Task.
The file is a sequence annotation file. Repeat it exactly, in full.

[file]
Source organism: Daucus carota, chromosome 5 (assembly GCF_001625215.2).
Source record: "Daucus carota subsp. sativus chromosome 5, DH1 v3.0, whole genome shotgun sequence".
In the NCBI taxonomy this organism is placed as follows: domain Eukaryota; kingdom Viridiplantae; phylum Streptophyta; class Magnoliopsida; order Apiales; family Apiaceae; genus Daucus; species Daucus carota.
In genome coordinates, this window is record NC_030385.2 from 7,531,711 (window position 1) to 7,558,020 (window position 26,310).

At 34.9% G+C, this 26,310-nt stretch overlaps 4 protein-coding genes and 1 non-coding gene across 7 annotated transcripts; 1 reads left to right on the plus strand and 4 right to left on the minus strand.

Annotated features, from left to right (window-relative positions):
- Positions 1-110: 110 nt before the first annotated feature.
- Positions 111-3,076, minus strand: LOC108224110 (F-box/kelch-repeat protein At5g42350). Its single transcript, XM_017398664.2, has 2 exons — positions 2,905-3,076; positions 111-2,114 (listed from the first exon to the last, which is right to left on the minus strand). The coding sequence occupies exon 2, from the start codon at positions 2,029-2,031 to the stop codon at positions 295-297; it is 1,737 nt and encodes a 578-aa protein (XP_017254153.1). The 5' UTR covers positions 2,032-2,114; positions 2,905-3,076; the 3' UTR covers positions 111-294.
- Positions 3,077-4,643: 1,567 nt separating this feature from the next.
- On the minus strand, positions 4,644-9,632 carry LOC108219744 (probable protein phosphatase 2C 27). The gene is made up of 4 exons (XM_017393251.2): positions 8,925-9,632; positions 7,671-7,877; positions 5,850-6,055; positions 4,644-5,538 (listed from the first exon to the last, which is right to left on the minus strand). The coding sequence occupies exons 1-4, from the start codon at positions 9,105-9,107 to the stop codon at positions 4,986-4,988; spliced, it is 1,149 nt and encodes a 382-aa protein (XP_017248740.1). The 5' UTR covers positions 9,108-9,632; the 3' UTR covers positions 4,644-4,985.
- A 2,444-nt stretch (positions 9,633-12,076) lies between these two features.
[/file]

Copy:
Source organism: Daucus carota, chromosome 5 (assembly GCF_001625215.2).
Source record: "Daucus carota subsp. sativus chromosome 5, DH1 v3.0, whole genome shotgun sequence".
In the NCBI taxonomy this organism is placed as follows: domain Eukaryota; kingdom Viridiplantae; phylum Streptophyta; class Magnoliopsida; order Apiales; family Apiaceae; genus Daucus; species Daucus carota.
In genome coordinates, this window is record NC_030385.2 from 7,531,711 (window position 1) to 7,558,020 (window position 26,310).

At 34.9% G+C, this 26,310-nt stretch overlaps 4 protein-coding genes and 1 non-coding gene across 7 annotated transcripts; 1 reads left to right on the plus strand and 4 right to left on the minus strand.

Annotated features, from left to right (window-relative positions):
- Positions 1-110: 110 nt before the first annotated feature.
- Positions 111-3,076, minus strand: LOC108224110 (F-box/kelch-repeat protein At5g42350). Its single transcript, XM_017398664.2, has 2 exons — positions 2,905-3,076; positions 111-2,114 (listed from the first exon to the last, which is right to left on the minus strand). The coding sequence occupies exon 2, from the start codon at positions 2,029-2,031 to the stop codon at positions 295-297; it is 1,737 nt and encodes a 578-aa protein (XP_017254153.1). The 5' UTR covers positions 2,032-2,114; positions 2,905-3,076; the 3' UTR covers positions 111-294.
- Positions 3,077-4,643: 1,567 nt separating this feature from the next.
- On the minus strand, positions 4,644-9,632 carry LOC108219744 (probable protein phosphatase 2C 27). The gene is made up of 4 exons (XM_017393251.2): positions 8,925-9,632; positions 7,671-7,877; positions 5,850-6,055; positions 4,644-5,538 (listed from the first exon to the last, which is right to left on the minus strand). The coding sequence occupies exons 1-4, from the start codon at positions 9,105-9,107 to the stop codon at positions 4,986-4,988; spliced, it is 1,149 nt and encodes a 382-aa protein (XP_017248740.1). The 5' UTR covers positions 9,108-9,632; the 3' UTR covers positions 4,644-4,985.
- A 2,444-nt stretch (positions 9,633-12,076) lies between these two features.